Thursday, February 17, 2011

Newfoundland's Finest: In Praise of The Republic of Doyle


Never has a show made a city look so lovely. One of the many pleasures of the Canadian Broadcasting Corporation's TV series The Republic of Doyle is that it has made the city of St. John's, Newfoundland look absolutely gorgeous. From Signal Hill to the multi-coloured downtown buildings to the charm of the harbour and landscape around it, St. John's looks ravishing. It makes you want to go visit it like now, right now.

But that's not the only attraction. Pretty pictures does not a TV show make. What is so appealing about The Republic of Doyle is its wonderful combination of comedy, action, mystery and heartache. Created by and starring native son, Allan Hawco (his co-creators are Malcolm MacRury and Perry Chafe), the show is, as Hawco freely admits, inspired by the classic James Garner series The Rockford Files. Jake Doyle (Hawco) is – along with his father, Malachy (Sean McGinley) – a private investigator working on whatever cases he can get in the small city of St. John's. Sometimes it's a missing person, sometimes it's a blackmail case, and occasionally it's a murder mystery. The plots, such as they are, are often very incidental to the relationships between Jake and a terrific cast of characters that surround him. What's more important here is his gentle bickering with Malachy, his often moving but so-far unconsummated relationship with police detective Leslie Bennett (the effortlessly beautiful and charming Krystin Pellerin – she's currently on stage in Toronto in Soulpepper Theatre Company's production of the musical The Fantasticks), his attempts to protect his young niece, Tinny Doyle (Marthe Bernard), or his constant rescuing of his screw-up older brother Christian (Jonathan Goad) from himself.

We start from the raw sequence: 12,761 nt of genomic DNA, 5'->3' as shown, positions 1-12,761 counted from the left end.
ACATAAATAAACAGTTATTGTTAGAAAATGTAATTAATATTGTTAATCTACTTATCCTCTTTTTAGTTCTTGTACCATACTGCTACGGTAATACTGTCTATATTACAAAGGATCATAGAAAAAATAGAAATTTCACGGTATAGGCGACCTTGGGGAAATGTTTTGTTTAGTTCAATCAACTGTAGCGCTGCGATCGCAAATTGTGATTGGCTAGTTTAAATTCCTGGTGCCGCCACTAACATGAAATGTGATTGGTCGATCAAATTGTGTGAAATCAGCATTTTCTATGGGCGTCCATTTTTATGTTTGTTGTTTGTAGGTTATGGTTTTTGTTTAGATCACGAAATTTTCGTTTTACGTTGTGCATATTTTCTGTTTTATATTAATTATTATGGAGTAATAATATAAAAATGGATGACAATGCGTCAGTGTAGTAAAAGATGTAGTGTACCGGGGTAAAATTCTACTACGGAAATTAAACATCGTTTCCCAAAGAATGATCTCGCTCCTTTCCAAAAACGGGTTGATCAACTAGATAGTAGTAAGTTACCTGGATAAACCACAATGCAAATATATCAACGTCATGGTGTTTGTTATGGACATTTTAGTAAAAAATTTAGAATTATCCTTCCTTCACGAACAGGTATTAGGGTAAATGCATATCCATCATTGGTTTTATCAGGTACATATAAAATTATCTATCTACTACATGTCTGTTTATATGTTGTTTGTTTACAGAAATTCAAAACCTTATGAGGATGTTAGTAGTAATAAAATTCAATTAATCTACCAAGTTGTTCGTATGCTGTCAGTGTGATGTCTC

Allan Hawco & Sean McGinley
Allan Hawco has had a fairly healthy career in Canadian theatre and TV, but until now, on TV at least, he's been a character actor, never the lead. It just goes to show you that if you aren't getting cast in the right projects, write the darn thing yourself. Hawco is perfectly cast in the show. He is handsome in that 'dark Irish' sort of way, yet he still has a hint of melancholy and a touch of failure surrounding him. Women are attracted to him, but he consistently finds ways to screw things up (in Series One he was newly divorced; in Season Two, he is juggling two women, the fetching Bennett and the Crown Attorney, Allison Jenkins (Michelle Nolden)). As the series progresses, you know he's meant to be with Bennett, but something always seems to get in the way. He's also a sucker for lost causes (such as his brother). Some critics have dumped on the show calling it too “light,” yet what they seem to miss is that not every show needs to be dark and moody to get at human failings. Hawco's show, within its light, comic frame, gets at some real truths about loneliness, longing and trying to make a mark in a world that could really care less.

One minute you may be laughing, but in the very next, assisted by a perfectly chosen piece of music (such as The Waterboys' “Fisherman's Blues” that filled the soundtrack at the end of this week's episode), you will have a tear rolling down your cheek. This is top-notch TV. Sure, Hawco may have 'borrowed' the basic premise from the US's The Rockford Files, but its Newfoundland setting has given this fine series a consistent top-spin that Garner's LA-set series only occasionally managed to hit.

David Churchill is a film critic and author of the novel The Empire of Death. You can read an excerpt here. Or go to http://www.wordplaysalon.com for more information.

No comments:

Post a Comment